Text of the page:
The Origins of Chopstick Drip Painting
Peter G. Buchan harnesses the power of gravity by fusing the chaos of drip painting with the control of line painting. Synergizing the incongruous genres of abstract expressionism and figurative painting, the artist creates textured originals by dripping industrial enamel paint from chopsticks onto hand-crafted wood panels.
As a life-long artist skilled in multiple classical disciplines, (sculpture, pen & ink, painting, drawing), Buchan evolved into a drip painter when he discovered the wonderment of industrial enamel while working as a commercial painter at the Long Beach Convention Center 17 years ago.
During a happy accident, the artist-turned maintenance man inadvertently left the lid off a paint can. When he returned, the viscosity of the paint was altered. Subsequently, he began to experiment with the thickened paint and recognized the paint could be dripped, while maintaining the integrity of the line.
Buchan parlayed his decades of skills as a pen & ink artist to teach himself to drip the line instead of draw it. Chopsticks are used to drip the paint freehand layer after layer. The gravity-fed method coalesces the paint into forms of color and texture that embody a sense of motion.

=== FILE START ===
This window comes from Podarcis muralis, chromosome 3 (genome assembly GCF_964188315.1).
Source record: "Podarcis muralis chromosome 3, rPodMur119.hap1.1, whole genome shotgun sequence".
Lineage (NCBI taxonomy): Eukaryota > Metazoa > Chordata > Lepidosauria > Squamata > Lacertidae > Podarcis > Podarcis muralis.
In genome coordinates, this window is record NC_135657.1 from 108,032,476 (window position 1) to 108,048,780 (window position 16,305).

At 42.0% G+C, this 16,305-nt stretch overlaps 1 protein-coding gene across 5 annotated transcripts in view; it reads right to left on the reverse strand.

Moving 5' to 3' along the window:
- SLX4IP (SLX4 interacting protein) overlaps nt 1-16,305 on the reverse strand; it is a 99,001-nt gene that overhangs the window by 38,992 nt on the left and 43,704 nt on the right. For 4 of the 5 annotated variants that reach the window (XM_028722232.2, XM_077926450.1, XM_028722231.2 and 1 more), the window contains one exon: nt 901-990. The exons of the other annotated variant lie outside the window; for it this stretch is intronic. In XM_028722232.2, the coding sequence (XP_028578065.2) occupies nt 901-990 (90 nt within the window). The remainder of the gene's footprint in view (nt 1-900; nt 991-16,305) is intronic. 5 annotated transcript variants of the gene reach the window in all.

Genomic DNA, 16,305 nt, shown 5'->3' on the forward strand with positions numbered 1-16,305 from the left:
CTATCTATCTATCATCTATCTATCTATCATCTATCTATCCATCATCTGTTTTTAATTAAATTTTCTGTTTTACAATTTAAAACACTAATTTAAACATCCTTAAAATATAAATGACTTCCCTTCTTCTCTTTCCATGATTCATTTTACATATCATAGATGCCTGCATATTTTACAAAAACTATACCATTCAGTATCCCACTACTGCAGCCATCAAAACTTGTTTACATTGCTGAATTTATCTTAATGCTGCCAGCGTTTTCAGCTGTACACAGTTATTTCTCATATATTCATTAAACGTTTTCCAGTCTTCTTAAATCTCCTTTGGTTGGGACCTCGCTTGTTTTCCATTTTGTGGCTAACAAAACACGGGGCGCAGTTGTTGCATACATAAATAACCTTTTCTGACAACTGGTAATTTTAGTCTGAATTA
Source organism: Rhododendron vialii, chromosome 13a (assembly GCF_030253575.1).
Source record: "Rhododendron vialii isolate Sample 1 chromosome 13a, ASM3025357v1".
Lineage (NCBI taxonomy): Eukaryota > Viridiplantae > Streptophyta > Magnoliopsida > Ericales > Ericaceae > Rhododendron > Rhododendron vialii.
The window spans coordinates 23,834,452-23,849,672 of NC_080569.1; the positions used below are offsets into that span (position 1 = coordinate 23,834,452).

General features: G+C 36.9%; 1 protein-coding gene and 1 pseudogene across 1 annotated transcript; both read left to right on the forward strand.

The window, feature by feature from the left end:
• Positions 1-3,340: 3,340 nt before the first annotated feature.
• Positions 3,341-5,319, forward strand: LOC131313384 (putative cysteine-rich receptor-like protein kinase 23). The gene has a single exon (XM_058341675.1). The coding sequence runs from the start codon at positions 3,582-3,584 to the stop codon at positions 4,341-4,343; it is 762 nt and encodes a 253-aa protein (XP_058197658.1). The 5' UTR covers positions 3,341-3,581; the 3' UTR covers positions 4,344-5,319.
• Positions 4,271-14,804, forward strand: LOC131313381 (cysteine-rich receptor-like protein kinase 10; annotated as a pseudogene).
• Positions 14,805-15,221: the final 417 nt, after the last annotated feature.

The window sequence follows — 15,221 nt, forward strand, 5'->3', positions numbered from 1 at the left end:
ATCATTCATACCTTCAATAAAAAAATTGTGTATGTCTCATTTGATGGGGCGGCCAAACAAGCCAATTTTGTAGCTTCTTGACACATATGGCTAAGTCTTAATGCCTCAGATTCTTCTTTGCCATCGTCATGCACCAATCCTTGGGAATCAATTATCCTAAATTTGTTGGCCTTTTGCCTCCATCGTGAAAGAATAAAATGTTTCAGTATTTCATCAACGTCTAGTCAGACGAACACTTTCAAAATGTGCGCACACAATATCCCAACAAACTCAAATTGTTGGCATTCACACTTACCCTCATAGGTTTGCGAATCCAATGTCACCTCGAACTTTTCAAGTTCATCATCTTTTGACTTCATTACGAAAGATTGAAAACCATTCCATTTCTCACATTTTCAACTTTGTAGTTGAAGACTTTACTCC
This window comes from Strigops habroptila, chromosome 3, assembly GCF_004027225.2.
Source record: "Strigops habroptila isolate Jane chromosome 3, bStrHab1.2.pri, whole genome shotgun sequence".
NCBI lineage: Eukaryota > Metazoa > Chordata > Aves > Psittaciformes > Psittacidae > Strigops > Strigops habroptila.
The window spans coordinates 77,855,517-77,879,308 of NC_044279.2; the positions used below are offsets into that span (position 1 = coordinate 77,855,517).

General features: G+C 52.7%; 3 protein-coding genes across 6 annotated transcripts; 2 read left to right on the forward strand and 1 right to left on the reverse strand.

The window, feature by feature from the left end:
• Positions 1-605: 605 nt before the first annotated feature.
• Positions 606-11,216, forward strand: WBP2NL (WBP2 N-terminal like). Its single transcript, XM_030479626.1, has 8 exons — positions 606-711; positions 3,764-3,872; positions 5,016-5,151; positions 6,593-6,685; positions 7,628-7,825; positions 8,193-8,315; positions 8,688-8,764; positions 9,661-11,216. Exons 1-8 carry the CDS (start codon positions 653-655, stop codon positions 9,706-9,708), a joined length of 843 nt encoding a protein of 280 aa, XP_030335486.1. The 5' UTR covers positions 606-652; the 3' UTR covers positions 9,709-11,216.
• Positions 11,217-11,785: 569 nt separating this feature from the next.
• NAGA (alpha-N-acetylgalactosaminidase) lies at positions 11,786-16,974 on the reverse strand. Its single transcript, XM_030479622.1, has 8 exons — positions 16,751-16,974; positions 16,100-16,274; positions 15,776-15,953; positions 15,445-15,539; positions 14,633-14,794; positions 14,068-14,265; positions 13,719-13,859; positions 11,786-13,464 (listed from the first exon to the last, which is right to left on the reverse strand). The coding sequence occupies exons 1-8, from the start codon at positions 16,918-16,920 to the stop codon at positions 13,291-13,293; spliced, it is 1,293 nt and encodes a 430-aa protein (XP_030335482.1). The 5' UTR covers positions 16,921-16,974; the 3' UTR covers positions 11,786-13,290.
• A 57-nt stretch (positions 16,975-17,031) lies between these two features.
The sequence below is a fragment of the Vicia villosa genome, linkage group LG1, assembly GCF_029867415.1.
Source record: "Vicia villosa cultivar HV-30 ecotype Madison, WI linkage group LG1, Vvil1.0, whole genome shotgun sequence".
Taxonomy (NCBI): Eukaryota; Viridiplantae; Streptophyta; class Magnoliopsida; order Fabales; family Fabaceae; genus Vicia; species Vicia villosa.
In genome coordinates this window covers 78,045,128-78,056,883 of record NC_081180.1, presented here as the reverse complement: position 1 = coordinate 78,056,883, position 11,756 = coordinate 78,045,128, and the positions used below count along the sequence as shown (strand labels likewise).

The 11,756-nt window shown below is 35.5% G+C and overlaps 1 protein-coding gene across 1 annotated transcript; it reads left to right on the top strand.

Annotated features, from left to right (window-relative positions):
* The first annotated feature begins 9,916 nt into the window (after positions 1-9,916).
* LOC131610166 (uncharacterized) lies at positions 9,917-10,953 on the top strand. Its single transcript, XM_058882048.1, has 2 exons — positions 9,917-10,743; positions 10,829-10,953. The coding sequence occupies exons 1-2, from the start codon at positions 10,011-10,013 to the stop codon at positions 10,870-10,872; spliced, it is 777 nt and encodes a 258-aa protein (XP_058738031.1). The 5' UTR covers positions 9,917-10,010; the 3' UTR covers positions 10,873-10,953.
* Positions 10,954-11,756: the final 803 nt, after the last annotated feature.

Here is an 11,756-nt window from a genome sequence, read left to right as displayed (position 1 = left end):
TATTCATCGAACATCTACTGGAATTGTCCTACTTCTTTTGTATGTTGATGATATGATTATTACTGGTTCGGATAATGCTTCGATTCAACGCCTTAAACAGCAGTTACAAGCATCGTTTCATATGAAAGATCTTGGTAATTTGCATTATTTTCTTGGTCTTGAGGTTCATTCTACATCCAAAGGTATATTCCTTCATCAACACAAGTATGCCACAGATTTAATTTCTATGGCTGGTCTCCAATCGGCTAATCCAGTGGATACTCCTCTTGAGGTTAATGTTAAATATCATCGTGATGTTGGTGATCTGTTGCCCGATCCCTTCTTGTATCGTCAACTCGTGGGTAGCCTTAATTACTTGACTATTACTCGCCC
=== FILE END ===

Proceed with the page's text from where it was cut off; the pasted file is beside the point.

Like a conductor composing music, Buchan synchronizes what he intends to create while the paint is quickly dripping off the chopstick. Considered a form of action painting, the technique requires Buchan to assert control over a medium with a high random tendency. Critics have described his works as unprecedented — fusion art that channels the chaos of Jackson Pollock’s works with the graceful, figurative imagery of Bob Ross.
Novel and hybrid in nature, Chopstick Drip Painting has rejuvenated Buchan’s professional career, allowing him to quit his day job. It has also opened up a realm of endless creativity. He calls it an “unexplored frontier in art.” One he hopes to share with other established artists.
Buchan discovered that the simplest drawings he dripped took on a life and edge of their own. “I had to adjust my concept of mastering the medium. I did what I did. The paint did what it did. There was no master. Just the two of us -- me and the paint dancing together. Sometimes I led, sometimes the paint led. Sometimes we stepped on each others toes, but it never got boring. Even after 17 years. So we will keep dancing.”
Raised in the high desert of Winnemucca, Nevada, Peter G. Buchan was raised by parents who considered art as a core family value. Studying and creating art were considered just as important as education and religion. Born the fifth child out of seven, Buchan and his siblings were guided by their parents to draw at a very early age. At seven, Buchan began to draw, and he was inspired by the elegance of nature found in the high desert.
Buchan recalled how art was part of every day life. “The house was always filled with picture books of Michelangelo, David, Picasso, and illustrators such as Howard Pyle and Arthur Rackham.